Government bans Jamatud Daawa; Defence Committee of Cabinet decides to cooperate with India in fighting terror; More than 200 NATO trucks burnt in Peshawar by militants
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  • The Pakistani government listed the Jammat-ud Daawa, an off-shoot of Lashkar-e-Toiba, under the Anti-Terrorism Act (ATA) after the UN Security Council added several organizations, including the LeT, to the list of terrorist organizations based in Pakistan1. Under the renewed international pressure, Islamabad asked the concerned authorities to keep a strict watch on the activities of these groups. Agencies raided offices of these organisations and seized assets held by them2.

    Meanwhile, the Pakistan government turned down India’s demand to extradite militants. This was in response to the second demarche sent by India for handing over three militants charged in the Mumbai attack3. In a related development, the Defence Committee of the Cabinet, chaired by Prime Minister Yusuf Raza Gilani, met in Islamabad on December 8 and decided to extend cooperation to India in the wake of recent developments4.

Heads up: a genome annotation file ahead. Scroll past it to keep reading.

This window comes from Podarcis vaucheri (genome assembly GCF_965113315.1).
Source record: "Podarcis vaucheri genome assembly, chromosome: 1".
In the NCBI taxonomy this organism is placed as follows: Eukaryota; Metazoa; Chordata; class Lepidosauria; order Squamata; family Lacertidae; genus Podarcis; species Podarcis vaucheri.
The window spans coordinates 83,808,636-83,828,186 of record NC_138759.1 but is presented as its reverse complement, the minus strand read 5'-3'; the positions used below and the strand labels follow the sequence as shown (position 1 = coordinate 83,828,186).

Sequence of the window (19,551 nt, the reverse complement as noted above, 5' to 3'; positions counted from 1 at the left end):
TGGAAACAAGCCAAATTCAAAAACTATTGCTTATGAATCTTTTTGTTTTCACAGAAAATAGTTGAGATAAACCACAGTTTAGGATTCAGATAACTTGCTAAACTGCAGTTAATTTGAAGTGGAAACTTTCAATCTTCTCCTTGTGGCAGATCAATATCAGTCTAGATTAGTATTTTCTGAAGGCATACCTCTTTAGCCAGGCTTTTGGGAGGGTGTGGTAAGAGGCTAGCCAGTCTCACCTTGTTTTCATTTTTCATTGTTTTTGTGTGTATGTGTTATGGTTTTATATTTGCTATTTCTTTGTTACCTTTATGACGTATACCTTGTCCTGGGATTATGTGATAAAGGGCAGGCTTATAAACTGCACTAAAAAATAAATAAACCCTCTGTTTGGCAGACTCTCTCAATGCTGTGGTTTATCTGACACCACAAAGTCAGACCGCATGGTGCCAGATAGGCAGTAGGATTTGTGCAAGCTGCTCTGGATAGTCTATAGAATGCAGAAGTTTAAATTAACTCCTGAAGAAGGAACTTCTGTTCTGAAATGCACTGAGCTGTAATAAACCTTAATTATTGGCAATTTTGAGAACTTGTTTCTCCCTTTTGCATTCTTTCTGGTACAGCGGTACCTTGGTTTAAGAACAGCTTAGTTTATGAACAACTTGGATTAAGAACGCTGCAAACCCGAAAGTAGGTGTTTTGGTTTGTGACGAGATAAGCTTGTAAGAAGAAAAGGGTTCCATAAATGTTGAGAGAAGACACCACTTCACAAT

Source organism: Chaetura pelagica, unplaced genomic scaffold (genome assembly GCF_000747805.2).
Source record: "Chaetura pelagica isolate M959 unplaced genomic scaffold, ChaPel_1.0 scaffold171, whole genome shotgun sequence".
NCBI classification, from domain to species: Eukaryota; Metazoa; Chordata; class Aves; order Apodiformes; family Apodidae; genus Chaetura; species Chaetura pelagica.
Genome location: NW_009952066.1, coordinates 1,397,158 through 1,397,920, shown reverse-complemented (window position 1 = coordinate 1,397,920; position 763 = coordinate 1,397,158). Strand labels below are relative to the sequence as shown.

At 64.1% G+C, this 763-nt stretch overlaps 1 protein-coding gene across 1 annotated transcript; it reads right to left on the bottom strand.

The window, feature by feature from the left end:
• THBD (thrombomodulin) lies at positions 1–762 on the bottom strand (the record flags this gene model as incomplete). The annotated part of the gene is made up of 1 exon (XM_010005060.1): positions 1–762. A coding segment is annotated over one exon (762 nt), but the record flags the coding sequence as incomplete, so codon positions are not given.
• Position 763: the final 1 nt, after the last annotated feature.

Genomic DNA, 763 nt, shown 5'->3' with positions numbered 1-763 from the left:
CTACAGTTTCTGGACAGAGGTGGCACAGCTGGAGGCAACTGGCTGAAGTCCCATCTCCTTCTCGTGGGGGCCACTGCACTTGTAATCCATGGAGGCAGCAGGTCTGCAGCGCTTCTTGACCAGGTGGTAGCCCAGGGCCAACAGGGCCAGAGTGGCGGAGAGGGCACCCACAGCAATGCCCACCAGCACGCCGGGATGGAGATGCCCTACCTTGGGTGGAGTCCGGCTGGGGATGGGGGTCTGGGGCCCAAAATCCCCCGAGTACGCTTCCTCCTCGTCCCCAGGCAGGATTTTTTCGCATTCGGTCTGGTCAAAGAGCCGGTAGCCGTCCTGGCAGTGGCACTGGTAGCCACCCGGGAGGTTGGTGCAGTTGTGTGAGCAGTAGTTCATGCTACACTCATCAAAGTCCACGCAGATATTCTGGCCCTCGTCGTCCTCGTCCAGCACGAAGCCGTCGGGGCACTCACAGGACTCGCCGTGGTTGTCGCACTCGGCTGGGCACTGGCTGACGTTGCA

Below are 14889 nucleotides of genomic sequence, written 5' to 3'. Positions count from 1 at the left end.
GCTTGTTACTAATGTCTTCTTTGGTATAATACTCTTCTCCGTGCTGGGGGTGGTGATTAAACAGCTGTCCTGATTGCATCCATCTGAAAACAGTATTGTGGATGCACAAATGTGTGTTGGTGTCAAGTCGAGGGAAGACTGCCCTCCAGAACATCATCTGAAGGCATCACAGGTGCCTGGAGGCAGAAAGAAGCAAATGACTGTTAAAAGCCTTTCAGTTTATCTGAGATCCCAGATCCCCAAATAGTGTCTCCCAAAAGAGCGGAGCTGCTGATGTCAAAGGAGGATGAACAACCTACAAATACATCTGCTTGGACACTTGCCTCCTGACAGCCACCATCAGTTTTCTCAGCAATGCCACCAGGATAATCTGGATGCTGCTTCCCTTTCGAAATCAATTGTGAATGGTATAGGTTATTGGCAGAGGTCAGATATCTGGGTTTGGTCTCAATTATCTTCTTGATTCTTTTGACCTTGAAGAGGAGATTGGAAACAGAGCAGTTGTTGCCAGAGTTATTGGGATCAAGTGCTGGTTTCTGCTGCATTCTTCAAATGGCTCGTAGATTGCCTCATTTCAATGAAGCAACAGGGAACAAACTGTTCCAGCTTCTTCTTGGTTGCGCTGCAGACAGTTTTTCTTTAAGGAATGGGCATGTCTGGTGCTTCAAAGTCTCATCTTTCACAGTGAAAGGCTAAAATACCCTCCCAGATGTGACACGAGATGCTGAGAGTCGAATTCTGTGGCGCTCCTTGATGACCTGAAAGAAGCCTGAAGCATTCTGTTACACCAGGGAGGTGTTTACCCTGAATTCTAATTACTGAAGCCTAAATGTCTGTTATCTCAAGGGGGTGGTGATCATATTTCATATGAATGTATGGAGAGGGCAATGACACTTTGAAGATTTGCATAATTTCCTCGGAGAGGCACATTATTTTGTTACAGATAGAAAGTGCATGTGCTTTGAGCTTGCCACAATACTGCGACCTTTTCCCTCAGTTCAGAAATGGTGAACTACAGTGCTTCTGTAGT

In a daring operation, militants burnt down at least 160 trucks carrying NATO supplies in Peshawar on December 75. Armed militants were reported to have burnt another 53 NATO vehicles on the next day in a similar fashion when they barged into the Jamil Terminal in Peshawar6.

    In other developments, the Bush Administration has reportedly prepared a strategic review of issues which will be confronted by the Obama administration on the Pak-Afghan border. The review notes that US aid to Pakistan shall be subject to the latter’s success in fighting militants effectively7.